UK workers see biggest fall in living standards in 8 years

UNITED KINGDOM living standards fell at the fastest pace in more than eight years in February as wages lagged further behind the rate of inflation. 

Average earnings excluding bonuses rose 4.1 percent from a year earlier, the Office for National Statistics said Tuesday. Adjusted for prices over the same period, however, they dropped 1.3 percent, the most since late 2013.

The figures show how the soaring cost of living is depriving Britons of the benefits of a strong labor market. Unemployment fell to 3.8 percent in the three months through February, the lowest since the end of 2019 and matching levels not seen since the 1970s. Meanwhile, job vacancies rose to a new record of almost 1.28 million in March, reflecting an acute shortage of workers.

“The latest jobs data showed some of the heat may be coming out of the labor market. Still, the pick up in wage growth will probably be enough to convince the Bank of England to raise interest rates again in May,” said Ana Luis Andrade and Dan Hanson, Bloomberg economists.

Still, the data also suggested that stellar growth may be slowing. Employers added just 35,000 people to payrolls last month, well below estimates and the smallest increase since February 2021.

The squeeze on incomes is expected to hurt overall economic growth for the rest of the year. More pain lies ahead for households, with recent tax rises and energy bill increases threatening to deliver the biggest blow to living standards on record in the UK.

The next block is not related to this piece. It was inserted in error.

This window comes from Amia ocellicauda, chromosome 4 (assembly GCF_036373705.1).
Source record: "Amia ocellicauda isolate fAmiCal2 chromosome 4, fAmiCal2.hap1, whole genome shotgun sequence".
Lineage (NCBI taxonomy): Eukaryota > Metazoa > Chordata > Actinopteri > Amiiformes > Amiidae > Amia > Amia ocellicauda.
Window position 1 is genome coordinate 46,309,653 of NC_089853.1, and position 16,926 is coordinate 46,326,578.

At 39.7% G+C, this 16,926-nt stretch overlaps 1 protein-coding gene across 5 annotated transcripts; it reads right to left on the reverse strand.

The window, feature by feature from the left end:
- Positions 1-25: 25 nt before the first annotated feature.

“Household incomes are being obliterated as wages fail to keep pace with the spiraling cost of living,” said Frances O’Grady, general secretary of the Trades Union Congress. “We can’t go on like this. The Chancellor must come back to parliament with an emergency budget to help people through this crisis.

The possibility of the first dose of double-digit inflation in four decades is piling pressure on the government to do more to help hard-pressed consumers. 

“The UK economy continues to create jobs, but businesses are still struggling to hire and pay is failing to keep up with inflation,” said Eugenia Migliori, principal policy adviser at the Confederation of British Industry. “Persistent skills and labor shortages, alongside rising costs, is putting a strain on households and dampening business optimism for the months ahead.”

Chancellor of the Exchequer Rishi Sunak is under fire from economists and charities alike for delivering an aid package that skipped on helping the poorest people in the country. The Bank of England, meanwhile, is on course to raise interest rates for a fourth time in May to help contain longer-term price pressures.

The ONS data showed three-month wage gains picked up to 4 percent, leading to a real-terms drop of 1 percent. Total pay growth climbed to 5.4 percent, reflecting strong bonus payments in recent months, particularly in finance and business services.

“We are helping to cushion the impacts of global price rises through over 22 billion pounds of support for the cost of living this financial year,” Sunak said in a statement. “We’re also helping people to find new jobs, and ensuring work always pays as this is the best way to support households in the longer term.” Bloomberg News


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